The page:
The surface characterization results are in agreement with previously published work, where a smoother surface was observed for the machined surfaces and a moderately rough surface was evident for the TiO2 blasted surface.36,37 From a surface chemistry perspective, no chemical elements other than the expected in the titanium alloy utilized for the implant fabrication were detected for both groups. However, when surface wettability was evaluated, higher wetting was observed for the machined compared to textured surface. Studies related that feature known to be of utmost importance during the initial stages of osseointegration as textured surfaces' ability to attract and retain the blood clot responsible for the subsequent osteogenic cascade is increased by higher surface wetting characteristics.38,52 A drop on a rough and hydrophobic surface can adopt 2 configurations: a Wenzel (complete wetting) and a Cassie–Baxter configuration (partial wetting),53 as presented in Figure 9a and b, respectively. In both cases, even if locally, the contact angle does not change (angle of Young), an increase in the apparent contact angle of the drop is observed. For a superhydrophobic surface, the fundamental difference between the 2 models is the hysteresis value. For a low roughness, a strong hysteresis being able to reach 100° (Wenzel) is observed and attributed to an increase in the substrate surface in contact with the drop. It's possible that this characteristic stabilize faster and more strongly the clot at the surface, and consequently favor healing of the adjacent tissues.
Animal models are essential in providing phenomenological information on biological reaction to implants inserted in bone.54 In the present study the authors wanted to evaluate the degree of the force of osseointegration and the characteristics of the bone around of the surface after 30 and 60 days. In fact, previous research had shown that the surface characteristics were important in influencing the bone–implant contact percentages and statistically significant differences were observed in different implant surfaces.54 Histomorphometric and removal torque measurements are 2 representative tests in studying the nature of the implant tissue interface.55 In this study, both surface biocompatibility and osseoconductive properties were confirmed by the biomechanical tests and the subsequent scanning electron micrographs that depicted intimate interaction between newly formed bone and either implant surfaces. Such interaction was more pronounced for the textured surface as compared to machined, indicating that the mechanical tests results may have been a synergy of the mechanical interlocking between bone and implant surface and the higher bone formation compared to the machined surface. The reverse torque values may appear rather high even for the implants with machined surface. This might depend on the experimental model chosen. In fact the cortical bone of the rabbit tibia is very compact and may achieve a good interlocking with the implants. However, the aim of the present study was not to estimate parameters values that could be directly transferred to the patients, but to compare 2 different surfaces using both in vitro and in vivo approaches. The results confirm that the titanium oxide blasted surface allows for greater osteoconductivity and accelerated bone formation as compared to machined surface and is therefore recommended for anticipated loading protocols.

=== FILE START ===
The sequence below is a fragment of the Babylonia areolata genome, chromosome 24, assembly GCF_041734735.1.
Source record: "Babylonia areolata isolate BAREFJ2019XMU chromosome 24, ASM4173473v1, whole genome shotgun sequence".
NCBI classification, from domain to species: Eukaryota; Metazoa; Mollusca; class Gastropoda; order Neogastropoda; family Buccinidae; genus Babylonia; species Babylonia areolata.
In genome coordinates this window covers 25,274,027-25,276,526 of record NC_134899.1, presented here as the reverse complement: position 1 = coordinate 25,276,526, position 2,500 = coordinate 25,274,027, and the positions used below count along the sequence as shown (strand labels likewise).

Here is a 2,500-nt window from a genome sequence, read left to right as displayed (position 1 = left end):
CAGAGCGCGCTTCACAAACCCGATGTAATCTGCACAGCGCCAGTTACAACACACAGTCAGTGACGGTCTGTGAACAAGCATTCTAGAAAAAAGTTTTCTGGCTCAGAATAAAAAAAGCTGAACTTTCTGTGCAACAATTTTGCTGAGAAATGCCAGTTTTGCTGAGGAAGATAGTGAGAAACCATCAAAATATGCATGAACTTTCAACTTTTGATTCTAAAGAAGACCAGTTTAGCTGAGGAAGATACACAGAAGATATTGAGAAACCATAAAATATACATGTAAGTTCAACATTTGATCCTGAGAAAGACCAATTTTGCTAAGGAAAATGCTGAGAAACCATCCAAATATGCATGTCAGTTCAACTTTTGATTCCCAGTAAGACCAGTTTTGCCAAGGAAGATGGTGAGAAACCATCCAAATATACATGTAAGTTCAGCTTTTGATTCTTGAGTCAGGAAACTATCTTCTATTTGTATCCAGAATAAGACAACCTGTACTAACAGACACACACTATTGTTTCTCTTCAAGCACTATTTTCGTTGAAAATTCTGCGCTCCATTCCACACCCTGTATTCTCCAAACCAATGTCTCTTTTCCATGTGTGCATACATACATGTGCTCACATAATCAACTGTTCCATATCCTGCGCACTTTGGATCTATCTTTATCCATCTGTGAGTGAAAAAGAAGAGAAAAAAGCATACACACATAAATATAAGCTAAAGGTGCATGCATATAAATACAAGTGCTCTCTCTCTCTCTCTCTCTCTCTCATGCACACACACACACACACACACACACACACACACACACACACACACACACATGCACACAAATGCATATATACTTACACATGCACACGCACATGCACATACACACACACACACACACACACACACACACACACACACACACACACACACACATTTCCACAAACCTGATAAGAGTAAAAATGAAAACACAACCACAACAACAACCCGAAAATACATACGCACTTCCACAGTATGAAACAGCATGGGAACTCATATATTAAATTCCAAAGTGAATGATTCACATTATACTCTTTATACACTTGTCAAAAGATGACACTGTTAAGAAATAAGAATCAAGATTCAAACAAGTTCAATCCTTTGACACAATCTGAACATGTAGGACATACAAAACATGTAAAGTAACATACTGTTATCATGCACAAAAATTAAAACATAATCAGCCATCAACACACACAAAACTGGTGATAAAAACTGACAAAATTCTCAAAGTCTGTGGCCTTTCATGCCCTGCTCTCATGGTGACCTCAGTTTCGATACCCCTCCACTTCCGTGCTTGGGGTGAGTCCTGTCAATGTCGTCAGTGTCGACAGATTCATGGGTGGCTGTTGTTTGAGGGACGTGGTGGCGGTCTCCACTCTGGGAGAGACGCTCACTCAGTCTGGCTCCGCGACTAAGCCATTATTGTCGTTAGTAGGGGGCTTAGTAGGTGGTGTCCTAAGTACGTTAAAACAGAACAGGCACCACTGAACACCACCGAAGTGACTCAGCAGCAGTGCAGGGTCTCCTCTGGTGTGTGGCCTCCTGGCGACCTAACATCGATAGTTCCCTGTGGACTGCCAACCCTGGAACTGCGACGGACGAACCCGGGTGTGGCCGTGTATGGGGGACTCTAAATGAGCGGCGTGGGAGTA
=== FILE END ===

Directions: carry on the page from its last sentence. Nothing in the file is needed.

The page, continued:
Within the limitations of this study, the titanium oxide blasting displayed a positive effect on osseointegration and on the biomechanical features of the implants. The histological results confirmed the hypothesis that the presence of residual blasting titanium particles on the surface of dental implants does not affect the osseointegration of titanium dental implants. The results demonstrated that even with a low wettability (high contact angle) the osseointegration was very effective, though further studies are needed to get more insight into this topic.